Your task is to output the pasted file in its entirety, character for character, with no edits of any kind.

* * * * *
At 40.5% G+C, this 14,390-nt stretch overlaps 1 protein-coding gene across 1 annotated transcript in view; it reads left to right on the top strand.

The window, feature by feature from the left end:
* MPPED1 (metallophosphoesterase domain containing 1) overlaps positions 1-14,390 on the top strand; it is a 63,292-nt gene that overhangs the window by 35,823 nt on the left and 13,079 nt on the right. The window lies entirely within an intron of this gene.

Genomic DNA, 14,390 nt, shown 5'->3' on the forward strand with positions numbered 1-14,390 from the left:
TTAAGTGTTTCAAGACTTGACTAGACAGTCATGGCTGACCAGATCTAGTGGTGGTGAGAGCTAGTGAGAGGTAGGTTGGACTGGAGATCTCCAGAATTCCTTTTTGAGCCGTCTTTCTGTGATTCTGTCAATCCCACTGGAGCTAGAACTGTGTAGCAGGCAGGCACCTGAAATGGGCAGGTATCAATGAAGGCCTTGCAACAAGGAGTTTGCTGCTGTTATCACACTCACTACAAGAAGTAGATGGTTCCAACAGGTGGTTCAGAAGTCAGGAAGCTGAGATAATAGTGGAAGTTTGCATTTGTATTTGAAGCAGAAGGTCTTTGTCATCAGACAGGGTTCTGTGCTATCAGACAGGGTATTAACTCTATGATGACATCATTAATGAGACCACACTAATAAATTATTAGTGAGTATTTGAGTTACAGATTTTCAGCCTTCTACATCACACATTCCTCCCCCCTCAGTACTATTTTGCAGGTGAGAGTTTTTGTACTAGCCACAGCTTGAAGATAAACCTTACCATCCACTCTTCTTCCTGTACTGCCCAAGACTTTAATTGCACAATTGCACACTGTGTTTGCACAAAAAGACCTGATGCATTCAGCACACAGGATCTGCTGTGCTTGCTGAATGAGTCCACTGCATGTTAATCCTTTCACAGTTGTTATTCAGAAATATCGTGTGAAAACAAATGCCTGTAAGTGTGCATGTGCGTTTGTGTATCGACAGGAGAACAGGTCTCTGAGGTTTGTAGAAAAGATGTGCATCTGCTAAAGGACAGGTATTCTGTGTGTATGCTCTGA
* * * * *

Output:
At 40.5% G+C, this 14,390-nt stretch overlaps 1 protein-coding gene across 1 annotated transcript in view; it reads left to right on the top strand.

The window, feature by feature from the left end:
* MPPED1 (metallophosphoesterase domain containing 1) overlaps positions 1-14,390 on the top strand; it is a 63,292-nt gene that overhangs the window by 35,823 nt on the left and 13,079 nt on the right. The window lies entirely within an intron of this gene.

Genomic DNA, 14,390 nt, shown 5'->3' on the forward strand with positions numbered 1-14,390 from the left:
TTAAGTGTTTCAAGACTTGACTAGACAGTCATGGCTGACCAGATCTAGTGGTGGTGAGAGCTAGTGAGAGGTAGGTTGGACTGGAGATCTCCAGAATTCCTTTTTGAGCCGTCTTTCTGTGATTCTGTCAATCCCACTGGAGCTAGAACTGTGTAGCAGGCAGGCACCTGAAATGGGCAGGTATCAATGAAGGCCTTGCAACAAGGAGTTTGCTGCTGTTATCACACTCACTACAAGAAGTAGATGGTTCCAACAGGTGGTTCAGAAGTCAGGAAGCTGAGATAATAGTGGAAGTTTGCATTTGTATTTGAAGCAGAAGGTCTTTGTCATCAGACAGGGTTCTGTGCTATCAGACAGGGTATTAACTCTATGATGACATCATTAATGAGACCACACTAATAAATTATTAGTGAGTATTTGAGTTACAGATTTTCAGCCTTCTACATCACACATTCCTCCCCCCTCAGTACTATTTTGCAGGTGAGAGTTTTTGTACTAGCCACAGCTTGAAGATAAACCTTACCATCCACTCTTCTTCCTGTACTGCCCAAGACTTTAATTGCACAATTGCACACTGTGTTTGCACAAAAAGACCTGATGCATTCAGCACACAGGATCTGCTGTGCTTGCTGAATGAGTCCACTGCATGTTAATCCTTTCACAGTTGTTATTCAGAAATATCGTGTGAAAACAAATGCCTGTAAGTGTGCATGTGCGTTTGTGTATCGACAGGAGAACAGGTCTCTGAGGTTTGTAGAAAAGATGTGCATCTGCTAAAGGACAGGTATTCTGTGTGTATGCTCTGA